Gould was a tea planter who made his fortune in Calcutta (now Kolkata) in India, following colonisation by Britain’s East India Company in the 17th century.

The Captain returned to England in 1766 and settled in Margate, which might be the earliest recorded example of retirement to the seaside.

After his death, the East India Company used the house as offices. Between 1897 and 1927, it was the home of Phyllis Broughton, a celebrated music hall actress and ‘Gaiety Girl’.

7. Cecil Square

As more visitors were arriving in the 18th century, the construction of Cecil Square marked a new phase in Margate’s history.

Cecil Square was the first new square of its kind to be built at an English seaside resort. It’s also the earliest example of a Georgian development outside the main area of a historic town.

An etching of a Georgian square with people and horse and carriages.
The Royal Assembly Rooms in Cecil Square around 1860. Source: Margate Local History.

Laid out in 1769 by ‘Mr Cecil’ and others, the square contained large houses, a row of shops, Assembly Rooms and a library.

None of these sites remain; a car park and the main road now occupy the square.

A photograph of buildings in an 18th century square.
Cecil Square in Margate, Kent. © Historic England Archive. View image AA049299.

8. The Theatre Royal

Vying for visitor’s attention with Cecil Square, the Georgian Theatre Royal in Hawley Square opened in 1787.

The theatre’s appearance was reconstructed in 1874, but the core of the original building survives.

A photograph of an 18th-century theatre.
The Grade II* listed Theatre Royal in Margate, Kent. © Historic England Archive. View image DP032176.

9. The Winter Gardens

The Winter Gardens opened in 1911 and are the only known example constructed within a chalk cliff.

A sepia postcard photograph of a seaside winter gardens.
The Grade II listed Winter Gardens in Margate between 1925 and 1931. Source: Historic England Archive. View image PC08131.

The main hall was originally a concert and dance hall with a resident orchestra. Artists who appeared here included Dame Nellie Melba and Anna Pavlova.

During the Second World War, the Winter Gardens acted as a receiving station for some of the 40,000 troops that landed at Margate during the Dunkirk evacuation.

The Beatles played here on 8 July 1963.

A photograph of a seaside winter gardens with poppies in the foreground.
The Grade II listed Winter Gardens in Margate. © Historic England Archive. View image AA050553.

10. Walpole Bay Tidal Pool and the Cliff Lift

Walpole Bay Tidal Pool and Cliftonville Lido were built in the 1920s so that large numbers of people could bathe in the sea at all states of the tide. 

An aerial photograph of a massive tidal pool.
The Grade II listed Walpole Bay Tidal Pool in Margate, Kent. © Historic England Archive. 33057/038.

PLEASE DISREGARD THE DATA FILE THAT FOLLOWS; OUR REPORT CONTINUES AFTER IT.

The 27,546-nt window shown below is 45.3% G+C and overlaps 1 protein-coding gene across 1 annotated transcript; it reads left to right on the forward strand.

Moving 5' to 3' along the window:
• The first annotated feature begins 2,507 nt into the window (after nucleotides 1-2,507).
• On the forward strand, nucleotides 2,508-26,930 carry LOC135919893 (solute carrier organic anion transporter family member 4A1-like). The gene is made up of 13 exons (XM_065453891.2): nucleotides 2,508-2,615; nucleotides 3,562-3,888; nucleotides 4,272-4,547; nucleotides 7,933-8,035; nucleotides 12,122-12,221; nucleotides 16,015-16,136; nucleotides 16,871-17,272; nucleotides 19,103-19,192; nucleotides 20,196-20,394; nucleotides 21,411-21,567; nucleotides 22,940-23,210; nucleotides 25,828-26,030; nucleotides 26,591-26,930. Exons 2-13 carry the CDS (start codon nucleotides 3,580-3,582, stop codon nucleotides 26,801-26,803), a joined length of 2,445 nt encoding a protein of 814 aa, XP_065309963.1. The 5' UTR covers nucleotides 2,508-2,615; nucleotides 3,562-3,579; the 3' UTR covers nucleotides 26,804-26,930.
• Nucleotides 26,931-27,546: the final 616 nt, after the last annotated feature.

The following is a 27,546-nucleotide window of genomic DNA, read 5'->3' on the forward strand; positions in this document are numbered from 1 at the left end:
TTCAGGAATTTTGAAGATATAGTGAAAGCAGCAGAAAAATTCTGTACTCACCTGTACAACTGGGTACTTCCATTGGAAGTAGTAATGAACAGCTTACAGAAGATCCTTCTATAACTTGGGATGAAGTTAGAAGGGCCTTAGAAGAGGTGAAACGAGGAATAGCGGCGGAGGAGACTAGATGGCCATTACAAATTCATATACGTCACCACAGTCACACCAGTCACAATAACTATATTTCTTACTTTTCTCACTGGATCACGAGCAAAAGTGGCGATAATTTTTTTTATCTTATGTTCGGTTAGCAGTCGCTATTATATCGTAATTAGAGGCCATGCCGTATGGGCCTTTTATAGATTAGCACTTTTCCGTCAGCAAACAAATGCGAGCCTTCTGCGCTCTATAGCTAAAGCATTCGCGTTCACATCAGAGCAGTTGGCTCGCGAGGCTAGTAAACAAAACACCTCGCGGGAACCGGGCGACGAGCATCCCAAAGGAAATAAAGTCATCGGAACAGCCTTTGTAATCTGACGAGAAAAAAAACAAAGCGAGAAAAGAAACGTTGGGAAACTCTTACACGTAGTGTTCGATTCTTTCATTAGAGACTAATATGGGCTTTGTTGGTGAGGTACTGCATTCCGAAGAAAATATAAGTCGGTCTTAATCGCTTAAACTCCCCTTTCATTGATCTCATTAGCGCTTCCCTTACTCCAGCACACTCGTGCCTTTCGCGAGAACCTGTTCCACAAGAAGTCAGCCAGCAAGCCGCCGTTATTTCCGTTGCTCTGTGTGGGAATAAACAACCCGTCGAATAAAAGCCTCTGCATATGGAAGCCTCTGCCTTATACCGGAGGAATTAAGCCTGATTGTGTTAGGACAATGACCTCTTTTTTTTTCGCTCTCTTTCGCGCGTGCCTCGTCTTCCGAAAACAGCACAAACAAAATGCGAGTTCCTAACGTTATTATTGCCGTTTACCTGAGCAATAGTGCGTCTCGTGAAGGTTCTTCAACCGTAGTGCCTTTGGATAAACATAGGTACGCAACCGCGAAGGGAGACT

At Walpole Bay, the wall is designed to completely submerge the pool at every tide, ensuring a change-over of sea water twice daily. Originally two diving boards were provided.

The Cliff Lift was built in 1934 to provide easier access from the top cliffs to the beach at Walpole Bay below.

A photograph of a lift set into a chalk cliff.
The Grade II listed Cliff Lift in Margate, Kent. Source: Contributed to the Missing Pieces Project by Julian Osley.

Before then, access to the beach had been through the nearby Newgate Gap or the 1911 Cliftonville Cliff Railway, which initially adjoined the Cliff Lift but was demolished in 1978.

A black and white photograph of people in 19th-century dress on a beach.
Holidaymakers on the beach at Cliftonville in Margate, Kent, between 1890 and 1910. Source: Historic England Archive. View image OP00640.

Closer to town, Cliftonville Lido was built on top of the earlier Clifton Baths, originally constructed between 1824 and 1828.

In the 1920s, they were re-modelled under John Henry Iles (who also owned Dreamland) into a large complex with several levels of bars, cafes and restaurants.

An aerial black and white photograph of a seaside lido.
The Cliftonville Lido in 1931. © Historic England Archive. Aerofilms Collection. EPW035474.

Further reading

1 comment on “10 Historic Sites to See in Margate

  1. In 1967 I visited the shell cavern while after working on a boat electrical systems in the harbor.
    I got the impression straight away that it was only the lobby sort of part of something much bigger and important below! By stamping my foot of the ground in various areas found it to be hollow.
    I told the owners and suggested they investigate further during the winter when not busy.
    Probably due to my age and not wanting to damage the floor of a money making enterprise did nothing.
    About 30+ years later I contacted the new owners and suggested after explaining the above that they get a university or museum/government history department to use ground penetrating no destructive equipment to see what was under the floor. nowadays a fiber optic camera scope could be put in a 10mm hole drilled in the floor very simply also doing no damage, to find out if it is hollow and what if anything is below there and probably its real original purpose. putting Margate even more on the map!
    Hopefully someone reading this will be in a position to suggest this to the right people bringing the mystery of its existence to an end and finding unknown items of scientific historical interest or even more tunnels!